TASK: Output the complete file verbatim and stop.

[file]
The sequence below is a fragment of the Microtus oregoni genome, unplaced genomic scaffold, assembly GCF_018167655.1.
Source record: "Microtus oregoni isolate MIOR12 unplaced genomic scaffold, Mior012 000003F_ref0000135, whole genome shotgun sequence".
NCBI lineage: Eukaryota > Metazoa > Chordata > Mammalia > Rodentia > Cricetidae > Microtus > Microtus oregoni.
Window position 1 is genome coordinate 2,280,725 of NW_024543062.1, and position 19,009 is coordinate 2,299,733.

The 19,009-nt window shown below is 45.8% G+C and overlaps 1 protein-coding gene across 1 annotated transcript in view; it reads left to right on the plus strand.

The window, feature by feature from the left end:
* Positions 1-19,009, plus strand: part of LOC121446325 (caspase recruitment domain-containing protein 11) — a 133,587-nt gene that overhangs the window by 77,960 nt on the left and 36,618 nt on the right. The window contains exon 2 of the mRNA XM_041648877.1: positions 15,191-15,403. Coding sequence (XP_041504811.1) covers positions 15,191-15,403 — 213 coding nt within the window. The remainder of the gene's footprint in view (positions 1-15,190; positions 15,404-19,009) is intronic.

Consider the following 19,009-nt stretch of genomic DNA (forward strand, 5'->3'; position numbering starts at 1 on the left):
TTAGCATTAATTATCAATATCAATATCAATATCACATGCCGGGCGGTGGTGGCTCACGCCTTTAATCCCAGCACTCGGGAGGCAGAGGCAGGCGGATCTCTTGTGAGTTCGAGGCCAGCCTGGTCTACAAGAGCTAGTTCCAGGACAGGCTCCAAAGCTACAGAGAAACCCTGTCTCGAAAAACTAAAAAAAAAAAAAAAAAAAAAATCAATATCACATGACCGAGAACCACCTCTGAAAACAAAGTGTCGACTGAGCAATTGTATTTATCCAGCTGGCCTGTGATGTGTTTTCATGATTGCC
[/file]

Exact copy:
The sequence below is a fragment of the Microtus oregoni genome, unplaced genomic scaffold, assembly GCF_018167655.1.
Source record: "Microtus oregoni isolate MIOR12 unplaced genomic scaffold, Mior012 000003F_ref0000135, whole genome shotgun sequence".
NCBI lineage: Eukaryota > Metazoa > Chordata > Mammalia > Rodentia > Cricetidae > Microtus > Microtus oregoni.
Window position 1 is genome coordinate 2,280,725 of NW_024543062.1, and position 19,009 is coordinate 2,299,733.

The 19,009-nt window shown below is 45.8% G+C and overlaps 1 protein-coding gene across 1 annotated transcript in view; it reads left to right on the plus strand.

The window, feature by feature from the left end:
* Positions 1-19,009, plus strand: part of LOC121446325 (caspase recruitment domain-containing protein 11) — a 133,587-nt gene that overhangs the window by 77,960 nt on the left and 36,618 nt on the right. The window contains exon 2 of the mRNA XM_041648877.1: positions 15,191-15,403. Coding sequence (XP_041504811.1) covers positions 15,191-15,403 — 213 coding nt within the window. The remainder of the gene's footprint in view (positions 1-15,190; positions 15,404-19,009) is intronic.

Consider the following 19,009-nt stretch of genomic DNA (forward strand, 5'->3'; position numbering starts at 1 on the left):
TTAGCATTAATTATCAATATCAATATCAATATCACATGCCGGGCGGTGGTGGCTCACGCCTTTAATCCCAGCACTCGGGAGGCAGAGGCAGGCGGATCTCTTGTGAGTTCGAGGCCAGCCTGGTCTACAAGAGCTAGTTCCAGGACAGGCTCCAAAGCTACAGAGAAACCCTGTCTCGAAAAACTAAAAAAAAAAAAAAAAAAAAAATCAATATCACATGACCGAGAACCACCTCTGAAAACAAAGTGTCGACTGAGCAATTGTATTTATCCAGCTGGCCTGTGATGTGTTTTCATGATTGCC